One of the biggest killers of progress in organisations is a lack of role clarity.
While there are various ingredients that determine whether people are motivated at work, two of the primary ones are: accountability and flexibility. People want to know what they are accountable for, and they want some flexibility in how they go about doing their job.
The criticality of these elements goes up a notch when you are leading a change.
Making a change brings ambiguity and instability. That’s natural. People wonder about the change, and worry about what it means for them.
It’s even harder for people to cope if the change is introduced into an environment where people don’t know the role they need to play and the rules of the game.
You can ignore these elements – but at your peril.
Why? Because change leadership isn’t a solo venture. You need a diverse mix of people to get the change initiated, built and implemented. The roles they take on and how they do it needs to be carefully orchestrated.
Think back to the last time you went to a concert – a good one, that is. It’s well coordinated and everyone knows their role. The expectations are clear. There’s a common purpose, and a strong sense of team. They work in harmony with each other.
Those involved in the production know that the ‘whole’ is only as good as the ‘sum of the parts’.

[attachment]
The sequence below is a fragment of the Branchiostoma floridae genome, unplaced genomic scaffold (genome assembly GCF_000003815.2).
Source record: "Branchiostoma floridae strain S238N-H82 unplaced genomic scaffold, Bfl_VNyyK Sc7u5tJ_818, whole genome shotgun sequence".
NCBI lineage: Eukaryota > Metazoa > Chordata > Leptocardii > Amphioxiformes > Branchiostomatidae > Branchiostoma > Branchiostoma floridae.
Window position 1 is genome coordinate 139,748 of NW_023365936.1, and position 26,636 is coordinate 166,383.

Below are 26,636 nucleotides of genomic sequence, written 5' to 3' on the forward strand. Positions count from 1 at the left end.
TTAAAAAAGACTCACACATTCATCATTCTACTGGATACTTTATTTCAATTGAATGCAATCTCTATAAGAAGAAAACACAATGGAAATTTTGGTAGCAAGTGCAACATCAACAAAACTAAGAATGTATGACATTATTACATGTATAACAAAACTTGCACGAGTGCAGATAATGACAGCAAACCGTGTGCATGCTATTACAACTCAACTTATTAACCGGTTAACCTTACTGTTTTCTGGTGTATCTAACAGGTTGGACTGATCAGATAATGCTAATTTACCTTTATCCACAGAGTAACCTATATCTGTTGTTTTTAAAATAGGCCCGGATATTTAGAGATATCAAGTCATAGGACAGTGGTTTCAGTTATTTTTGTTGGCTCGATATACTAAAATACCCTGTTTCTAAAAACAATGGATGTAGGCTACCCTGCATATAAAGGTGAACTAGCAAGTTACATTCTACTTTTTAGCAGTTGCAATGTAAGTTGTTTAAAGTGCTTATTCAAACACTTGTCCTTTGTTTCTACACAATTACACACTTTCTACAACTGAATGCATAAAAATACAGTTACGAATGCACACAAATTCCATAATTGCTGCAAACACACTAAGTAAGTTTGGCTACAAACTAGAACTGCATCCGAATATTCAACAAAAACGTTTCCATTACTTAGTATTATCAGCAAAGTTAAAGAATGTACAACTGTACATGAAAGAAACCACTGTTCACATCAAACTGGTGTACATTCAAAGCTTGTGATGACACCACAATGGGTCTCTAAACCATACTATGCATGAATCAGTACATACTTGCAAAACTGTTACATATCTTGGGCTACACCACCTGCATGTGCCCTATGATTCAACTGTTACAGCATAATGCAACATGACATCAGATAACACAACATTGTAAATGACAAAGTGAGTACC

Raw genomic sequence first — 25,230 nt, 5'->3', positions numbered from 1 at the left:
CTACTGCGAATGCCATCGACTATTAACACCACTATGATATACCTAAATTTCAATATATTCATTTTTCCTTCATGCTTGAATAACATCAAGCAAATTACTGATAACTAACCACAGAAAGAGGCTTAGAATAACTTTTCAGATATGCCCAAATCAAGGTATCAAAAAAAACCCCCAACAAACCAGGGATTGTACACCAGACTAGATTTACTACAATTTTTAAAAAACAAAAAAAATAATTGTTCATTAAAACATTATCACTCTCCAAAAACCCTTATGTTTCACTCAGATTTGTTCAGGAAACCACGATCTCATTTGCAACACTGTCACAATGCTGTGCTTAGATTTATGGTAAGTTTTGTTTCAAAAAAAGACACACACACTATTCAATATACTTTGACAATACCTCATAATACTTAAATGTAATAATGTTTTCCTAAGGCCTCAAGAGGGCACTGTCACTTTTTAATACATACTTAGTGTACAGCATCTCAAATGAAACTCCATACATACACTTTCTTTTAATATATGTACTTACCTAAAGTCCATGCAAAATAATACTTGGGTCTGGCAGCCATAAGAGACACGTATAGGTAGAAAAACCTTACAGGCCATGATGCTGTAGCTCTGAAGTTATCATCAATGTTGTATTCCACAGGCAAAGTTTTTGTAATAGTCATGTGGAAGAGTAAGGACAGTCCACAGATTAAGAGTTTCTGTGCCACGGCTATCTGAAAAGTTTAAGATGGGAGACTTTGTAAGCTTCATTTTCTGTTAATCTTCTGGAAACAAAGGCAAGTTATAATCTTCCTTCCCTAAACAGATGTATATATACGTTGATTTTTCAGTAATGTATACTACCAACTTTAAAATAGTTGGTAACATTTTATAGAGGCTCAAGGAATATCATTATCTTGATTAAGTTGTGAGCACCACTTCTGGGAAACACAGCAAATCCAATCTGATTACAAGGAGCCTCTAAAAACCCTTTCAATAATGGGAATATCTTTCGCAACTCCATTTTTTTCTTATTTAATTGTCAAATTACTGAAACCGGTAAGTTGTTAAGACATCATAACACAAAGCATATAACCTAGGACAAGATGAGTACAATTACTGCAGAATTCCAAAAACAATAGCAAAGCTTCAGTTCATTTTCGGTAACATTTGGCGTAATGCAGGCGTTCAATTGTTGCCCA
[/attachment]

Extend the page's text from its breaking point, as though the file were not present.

A performance with multiple conductors causes confusion. If there’s too many people trying to take the lead singing role, the music is unbalanced. If instruments are not tuned correctly, the performance is off key. If the players don’t play in time with each other, the performance becomes a shambles.
It’s the same when you lead a change. You need to be clear on who is leading the change. And if you’re the leader, the person in that role – is you. You can’t delegate it to someone else.
You can enlist the support of a ‘road crew’ to help plan and execute the change. You may also have people in ‘lead roles’ (i.e. other change leaders and advocates) and ‘support roles’ (i.e. change agents and technical experts).
You will also have an audience – the people who are impacted by the change. But they are not passive participants. They need to be involved and engaged throughout the production.
If you want to take your change leadership to the next level, consider:
- Having the right people involved at the right time
- Ensuring everyone is clear about the role they need to play, and knows how their role and work effort contributes to the team’s success and outcomes
- Really listening to people’s ideas and be OK with the fact that you don’t have all the answers
- Creating the right environment so that people feel engaged and inspired, and are actively involved
- Providing enough space for challenge and learning, but ensuring that your team feel supported and encouraged to try things they haven’t done before
The time for solo performances is over. Consciously lead the change by empowering those around you.
Remember, change happens. Make it work for you!
Michelle Gibbings is known for making the complex, simple. She helps people to think more deliberately, act with greater purpose and accelerate progress by understanding the art and science of human behaviour.